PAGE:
Jamie McMurray 2010 Season: Proof That NASCAR's Chase Really Doesn't Matter?

Rib Calhoun Jr.Contributor IOctober 17, 2010

CONCORD, NC - OCTOBER 16:  Jamie McMurray, driver of the #1 Bass Pro Shops/Tracker Boats Chevrolet, celebrates in Victory Lane after winning the NASCAR Sprint Cup Series Bank of America 500 at Charlotte Motor Speedway on October 16, 2010 in Concord, North Carolina.  (Photo by Jason Smith/Getty Images for NASCAR)
Jason Smith/Getty Images

How can "three" ever be more than "ten"?

At first glance, it's impossible. That is, unless you're Jamie McMurray.

Because, with his win at Charlotte last night, Jamie McMurray has done what few mathematicians ever could: Make "three" add up to more than "ten". With wins at Daytona, Indianapolis and now at NASCAR's home track of Charlotte, McMurray has singlehandedly proven that being in the ten race Chase for the Championship isn't the end all and be all in the sport.

And that alone should give NASCAR massive pause.

Because it's not good when one of your own unintentionally discredits your championship system by being a repeat champion.

Some may think it's hyperbole. But let's look at the facts:

What has McMurray done this year?

He's won at Daytona, placing him in honored company.

Win at Daytona and Indianapolis in the same year? You're elite.

But Win at those spots plus Charlotte DURING the playoffs, while beating all of the other drivers who are actually running for the Championship, and suddenly you are the one of the best. Period.

Just one problem: You yourself are not eligible for the Championship. Why? Because you're not in "the Chase".

And suddenly, after doing what few have ever done in NASCAR, the question begins to surface in fans minds: "Wait. Why isn't this guy eligible for a championship? I mean, he's won at NASCAR's biggest tracks all in the same year. He's beaten the best drivers at the best places. So why is he not running for a Championship and someone like Jeff Gordon, who hasn't even won once this year, is? When did 'being in the Chase' become more important than winning?"

And with no ill will meant towards Gordon, it's a really good question. Because that question highlights why the Chase has become a failure: There is no good reason why he shouldn't; he's not part of it because NASCAR says so. That's "the system" and that's that.

But racing is about winning. And he's done it. You dont race to "make a Chase"; you race to win. And he's won at the biggest places in NASCAR's lore. If racing isn't about winning, then no one should have a problem with Gordon or anybody else without wins running for a Championship. But it IS about winning. So we do. "Just because" isn't a good enough answer to keep one of the best drivers of the year out of chance for the Cup.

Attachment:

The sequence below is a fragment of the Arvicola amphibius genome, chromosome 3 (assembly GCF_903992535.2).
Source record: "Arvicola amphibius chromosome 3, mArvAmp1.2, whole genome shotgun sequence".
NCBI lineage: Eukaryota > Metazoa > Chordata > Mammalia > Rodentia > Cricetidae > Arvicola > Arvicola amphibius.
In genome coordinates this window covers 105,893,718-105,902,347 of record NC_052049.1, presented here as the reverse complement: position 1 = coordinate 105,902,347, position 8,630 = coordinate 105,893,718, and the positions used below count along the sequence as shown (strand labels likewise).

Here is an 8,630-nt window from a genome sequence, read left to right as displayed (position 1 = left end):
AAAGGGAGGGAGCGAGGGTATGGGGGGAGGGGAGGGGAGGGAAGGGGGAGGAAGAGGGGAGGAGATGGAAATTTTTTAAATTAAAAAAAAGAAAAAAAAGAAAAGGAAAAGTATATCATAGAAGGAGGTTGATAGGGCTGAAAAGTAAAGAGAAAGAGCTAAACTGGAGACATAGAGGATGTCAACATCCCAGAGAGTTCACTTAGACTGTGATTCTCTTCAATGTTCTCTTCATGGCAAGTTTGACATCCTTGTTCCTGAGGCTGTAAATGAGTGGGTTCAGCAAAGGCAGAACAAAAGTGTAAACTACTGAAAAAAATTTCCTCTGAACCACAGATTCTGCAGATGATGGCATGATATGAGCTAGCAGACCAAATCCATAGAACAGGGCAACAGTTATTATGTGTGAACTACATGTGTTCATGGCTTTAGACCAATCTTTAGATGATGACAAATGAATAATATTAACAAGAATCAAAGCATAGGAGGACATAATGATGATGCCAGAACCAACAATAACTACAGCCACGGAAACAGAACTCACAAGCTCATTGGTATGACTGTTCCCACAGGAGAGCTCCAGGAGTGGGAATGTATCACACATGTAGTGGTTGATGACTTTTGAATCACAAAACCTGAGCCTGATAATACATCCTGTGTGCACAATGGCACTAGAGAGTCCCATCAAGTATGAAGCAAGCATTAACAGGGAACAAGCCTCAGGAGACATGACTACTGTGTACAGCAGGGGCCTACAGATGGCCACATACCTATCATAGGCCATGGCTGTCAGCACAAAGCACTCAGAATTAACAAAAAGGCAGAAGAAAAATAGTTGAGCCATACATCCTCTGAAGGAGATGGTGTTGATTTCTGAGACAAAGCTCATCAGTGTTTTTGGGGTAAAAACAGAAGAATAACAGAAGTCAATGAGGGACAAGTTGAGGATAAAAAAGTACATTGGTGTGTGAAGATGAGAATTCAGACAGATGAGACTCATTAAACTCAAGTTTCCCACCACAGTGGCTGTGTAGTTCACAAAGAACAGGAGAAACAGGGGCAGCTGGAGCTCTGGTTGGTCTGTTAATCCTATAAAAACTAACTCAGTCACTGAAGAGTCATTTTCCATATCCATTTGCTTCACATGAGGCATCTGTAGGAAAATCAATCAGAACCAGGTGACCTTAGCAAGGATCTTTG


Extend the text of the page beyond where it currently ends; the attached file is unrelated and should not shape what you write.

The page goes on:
So if it's not the driver, then something must be wrong with "the System".

And thus Jamie McMurray's success has de-legitimized the Chase in ways no editorial or broadcast team ever could. He should be in there, but he isn't. But not because he's a bad driver. Thus, it's "the Chase" that's the problem.

But the luster isn't gone in the fans' minds only. It's the drivers themselves. Or rather, the driver.

Because, you'd think that a guy who had always wanted to win a championship would be aching at the fact of not being in the field fighting for one.

You wouldn't think that same guy would be content for not being in the playoffs, and even deem his season a raving success.

But he does. Jamie McMurray realized, well before the Chase began, that this season was a massive win. Beating the Chase drivers at Charlotte during the Chase only brought that fact uncomfortably to light for NASCAR. Because the majority of the fans -- and NASCAR itself -- agrees that his season, even without the Chase ,has been a raving success. But it's never good when someone who should be in the hunt for the biggest prize unintentionally says with his performance "well, actually, it ISN'T the biggest prize: See; I've won and i'm still winning. Your prize doesn't really matter to me this year because I'm still a champion."

It is never good when the premier event of your sport is shown to be not as important as you would make it out to be by the very competitors fighting for it.

It makes it look cheap. Staged, even. Because if it doesn't matter to those who should be racing for it, why should it matter to the fans watching?

And the answer to that question may be the biggest reason why NASCAR needs to drop whole thing all together.